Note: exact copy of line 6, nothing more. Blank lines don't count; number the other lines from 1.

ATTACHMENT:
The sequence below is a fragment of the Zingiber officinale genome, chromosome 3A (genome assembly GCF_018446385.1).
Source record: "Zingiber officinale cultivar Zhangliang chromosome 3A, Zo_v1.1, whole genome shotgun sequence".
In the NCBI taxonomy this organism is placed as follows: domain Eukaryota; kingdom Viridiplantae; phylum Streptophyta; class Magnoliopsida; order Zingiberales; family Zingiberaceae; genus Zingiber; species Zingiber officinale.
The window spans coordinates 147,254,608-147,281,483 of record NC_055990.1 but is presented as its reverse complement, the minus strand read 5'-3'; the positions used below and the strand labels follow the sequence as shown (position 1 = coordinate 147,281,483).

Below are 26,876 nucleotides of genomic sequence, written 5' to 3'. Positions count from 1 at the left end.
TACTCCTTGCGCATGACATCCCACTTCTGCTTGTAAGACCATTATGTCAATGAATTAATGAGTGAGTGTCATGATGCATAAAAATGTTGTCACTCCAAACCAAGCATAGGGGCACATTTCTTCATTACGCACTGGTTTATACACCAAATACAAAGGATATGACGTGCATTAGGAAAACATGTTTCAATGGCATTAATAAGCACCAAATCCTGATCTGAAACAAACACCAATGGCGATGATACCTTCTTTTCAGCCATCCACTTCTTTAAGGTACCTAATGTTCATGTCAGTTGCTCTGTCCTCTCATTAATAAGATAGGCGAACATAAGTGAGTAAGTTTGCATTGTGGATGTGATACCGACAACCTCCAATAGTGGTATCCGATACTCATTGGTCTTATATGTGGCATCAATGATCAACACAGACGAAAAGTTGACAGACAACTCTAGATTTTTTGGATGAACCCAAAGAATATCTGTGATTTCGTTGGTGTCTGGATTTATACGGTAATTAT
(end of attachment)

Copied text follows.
TACTCCTTGCGCATGACATCCCACTTCTGCTTGTAAGACCATTATGTCAATGAATTAATGAGTGAGTGTCATGATGCATAAAAATGTTGTCACTCCAAACCAAGCATAGGGGCACATTTCTTCATTACGCACTGGTTTATACACCAAATACAAAGGATATGACGTGCATTAGGAAAACATGTTTCAATGGCATTAATAAGCACCAAATCCTGATCTGAAACAAACACCAATGGCGATGATACCTTCTTTTCAGCCATCCACTTCTTTAAGGTACCTAATGTTCATGTCAGTTGCTCTGTCCTCTCATTAATAAGATAGGCGAACATAAGTGAGTAAGTTTGCATTGTGGATGTGATACCGACAACCTCCAATAGTGGTATCCGATACTCATTGGTCTTATATGTGGCATCAATGATCAACACAGACGAAAAGTTGACAGACAACTCTAGATTTTTTGGATGAACCCAAAGAATATCTGTGATTTCGTTGGTGTCTGGATTTATACGGTAATTAT